Steles of the Sky, like its two preceding volumes in Elizabeth Bear’s outstanding Eternal Sky trilogy, proves that room remains in fantasy for fresh ideas, unique world-building, hearty characterization and high-stakes magic and warfare. Bear’s trilogy pushes the genre forward, challenging her contemporaries to write tighter, more inclusive and creative fantasy, while also paying homage to many of the genre’s oldest roots.
Bear fills Steles of the Sky, and the entire trilogy, with a masterfully crafted meld of Asian and Middle Eastern mythology, legend and history with the wholly unique and deeply considered secondary world she has created. Shedding the tried and true landscapes and politics of faux-medieval western Europe, Bear introduces readers to a diverse world and political landscape that avoids feeling like the same ol’, same ol’, despite readers a story that uses many of the genre’s most recognizable tropes—ancient magic; an exiled youth of royal blood; a journey from one side of the map to the other; evil sorcerers; dragons; clashing armies. Read More »
Note: This article was originally published as part of Smugglivus, a year-end celebration of all things books over at The Book Smugglers. Check out the rest of the fun!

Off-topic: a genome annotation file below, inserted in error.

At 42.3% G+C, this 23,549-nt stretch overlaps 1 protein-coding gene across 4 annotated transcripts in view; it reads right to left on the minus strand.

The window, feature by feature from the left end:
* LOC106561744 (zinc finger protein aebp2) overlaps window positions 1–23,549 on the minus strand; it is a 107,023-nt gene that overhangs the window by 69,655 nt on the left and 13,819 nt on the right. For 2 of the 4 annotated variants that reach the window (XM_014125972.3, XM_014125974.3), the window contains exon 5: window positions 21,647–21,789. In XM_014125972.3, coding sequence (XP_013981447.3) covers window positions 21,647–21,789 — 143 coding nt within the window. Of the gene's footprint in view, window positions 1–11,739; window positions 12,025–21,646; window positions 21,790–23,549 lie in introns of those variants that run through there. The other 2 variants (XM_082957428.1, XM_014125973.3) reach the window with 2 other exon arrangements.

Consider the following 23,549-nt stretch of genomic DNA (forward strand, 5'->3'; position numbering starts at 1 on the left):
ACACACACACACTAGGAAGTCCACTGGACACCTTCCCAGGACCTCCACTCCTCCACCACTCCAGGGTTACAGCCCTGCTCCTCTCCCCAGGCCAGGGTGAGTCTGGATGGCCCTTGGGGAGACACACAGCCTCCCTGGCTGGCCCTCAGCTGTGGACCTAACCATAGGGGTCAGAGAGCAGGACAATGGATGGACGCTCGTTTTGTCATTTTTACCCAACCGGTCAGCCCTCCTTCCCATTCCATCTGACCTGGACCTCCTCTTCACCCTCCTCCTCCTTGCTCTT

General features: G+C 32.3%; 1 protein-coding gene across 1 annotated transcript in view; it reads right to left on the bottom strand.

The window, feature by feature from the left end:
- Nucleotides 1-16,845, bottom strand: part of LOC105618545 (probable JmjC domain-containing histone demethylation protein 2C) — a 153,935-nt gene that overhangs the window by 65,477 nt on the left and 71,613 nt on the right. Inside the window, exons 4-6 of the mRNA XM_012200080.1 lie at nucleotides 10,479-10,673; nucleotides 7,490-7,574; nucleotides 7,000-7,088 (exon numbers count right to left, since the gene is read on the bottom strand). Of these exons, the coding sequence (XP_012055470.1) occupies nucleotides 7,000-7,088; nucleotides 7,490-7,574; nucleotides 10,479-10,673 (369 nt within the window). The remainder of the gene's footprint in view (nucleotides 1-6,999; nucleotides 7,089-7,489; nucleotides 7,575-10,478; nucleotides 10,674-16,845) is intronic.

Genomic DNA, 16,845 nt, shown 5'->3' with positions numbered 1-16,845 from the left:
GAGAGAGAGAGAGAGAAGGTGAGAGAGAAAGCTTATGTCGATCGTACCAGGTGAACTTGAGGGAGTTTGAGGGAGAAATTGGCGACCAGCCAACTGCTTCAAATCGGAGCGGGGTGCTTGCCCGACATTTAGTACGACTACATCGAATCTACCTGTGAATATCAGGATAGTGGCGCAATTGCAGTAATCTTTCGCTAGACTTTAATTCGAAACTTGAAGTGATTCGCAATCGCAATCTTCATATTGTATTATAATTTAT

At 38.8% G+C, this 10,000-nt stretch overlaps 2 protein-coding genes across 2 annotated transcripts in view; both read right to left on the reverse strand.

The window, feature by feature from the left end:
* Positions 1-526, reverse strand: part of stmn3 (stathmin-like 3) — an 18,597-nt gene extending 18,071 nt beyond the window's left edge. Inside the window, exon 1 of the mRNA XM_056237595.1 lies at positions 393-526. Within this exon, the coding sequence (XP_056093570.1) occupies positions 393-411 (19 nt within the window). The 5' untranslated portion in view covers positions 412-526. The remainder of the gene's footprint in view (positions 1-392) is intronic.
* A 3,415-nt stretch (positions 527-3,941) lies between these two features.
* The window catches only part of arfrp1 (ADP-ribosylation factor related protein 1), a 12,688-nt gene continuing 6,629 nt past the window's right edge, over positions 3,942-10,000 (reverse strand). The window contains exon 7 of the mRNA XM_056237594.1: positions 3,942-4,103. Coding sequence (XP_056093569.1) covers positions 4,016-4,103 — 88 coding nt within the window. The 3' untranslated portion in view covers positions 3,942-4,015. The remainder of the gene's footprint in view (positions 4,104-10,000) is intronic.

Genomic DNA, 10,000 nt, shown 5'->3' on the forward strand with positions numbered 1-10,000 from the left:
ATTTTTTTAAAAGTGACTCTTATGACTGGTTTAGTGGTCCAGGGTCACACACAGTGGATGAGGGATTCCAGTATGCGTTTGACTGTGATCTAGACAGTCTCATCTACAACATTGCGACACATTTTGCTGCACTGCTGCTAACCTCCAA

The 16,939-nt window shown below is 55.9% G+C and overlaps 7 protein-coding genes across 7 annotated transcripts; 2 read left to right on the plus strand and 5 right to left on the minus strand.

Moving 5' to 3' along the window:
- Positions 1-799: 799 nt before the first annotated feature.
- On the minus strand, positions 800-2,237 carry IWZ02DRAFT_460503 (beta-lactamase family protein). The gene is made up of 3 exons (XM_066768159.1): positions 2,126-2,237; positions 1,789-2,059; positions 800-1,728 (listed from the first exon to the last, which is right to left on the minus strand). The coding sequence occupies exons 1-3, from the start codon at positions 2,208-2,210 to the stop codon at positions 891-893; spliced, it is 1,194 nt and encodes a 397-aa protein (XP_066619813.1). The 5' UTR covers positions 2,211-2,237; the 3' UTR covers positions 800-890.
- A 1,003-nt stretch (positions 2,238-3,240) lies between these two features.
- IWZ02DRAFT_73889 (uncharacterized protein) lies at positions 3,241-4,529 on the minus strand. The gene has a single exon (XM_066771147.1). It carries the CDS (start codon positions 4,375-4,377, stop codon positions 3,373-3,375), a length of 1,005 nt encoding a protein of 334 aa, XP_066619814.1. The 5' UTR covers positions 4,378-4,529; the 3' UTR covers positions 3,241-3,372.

To begin the year, I set myself a challenge: read a perfect split balance of male:female authors in 2013. It was a personal challenge, and I asked no one else to follow along with me. This challenge had two purposes. The first was to provide more exposure for female fantasy and science fiction writers. The second was to expand my own tastes, to discover new authors. As 2013 winds down, I consider this challenge a success, but it wasn’t without some controversy.
In particular, the comments thread generated some salty discussion about my challenge and the idea of ‘quotas’ playing against the natural interests of a reader/critic. I read a lot of the same arguments, mostly about being ‘genderblind’, that I had once made. These arguments are so easy to fall back on, a safety net to avoid falling into blame. At first, I was quick to respond the same way, “I just read what I want to read, and ignore the gender of the author completely.” Well and true, maybe, but I started to recognize that, despite these excuses, there was a large bias (about one to three, female to male) in my reading habits. I began to ask myself why. I still don’t have an answer, but I did recognize that a conscious course correction was something I could be proactive about without needing an answer right away. Read More »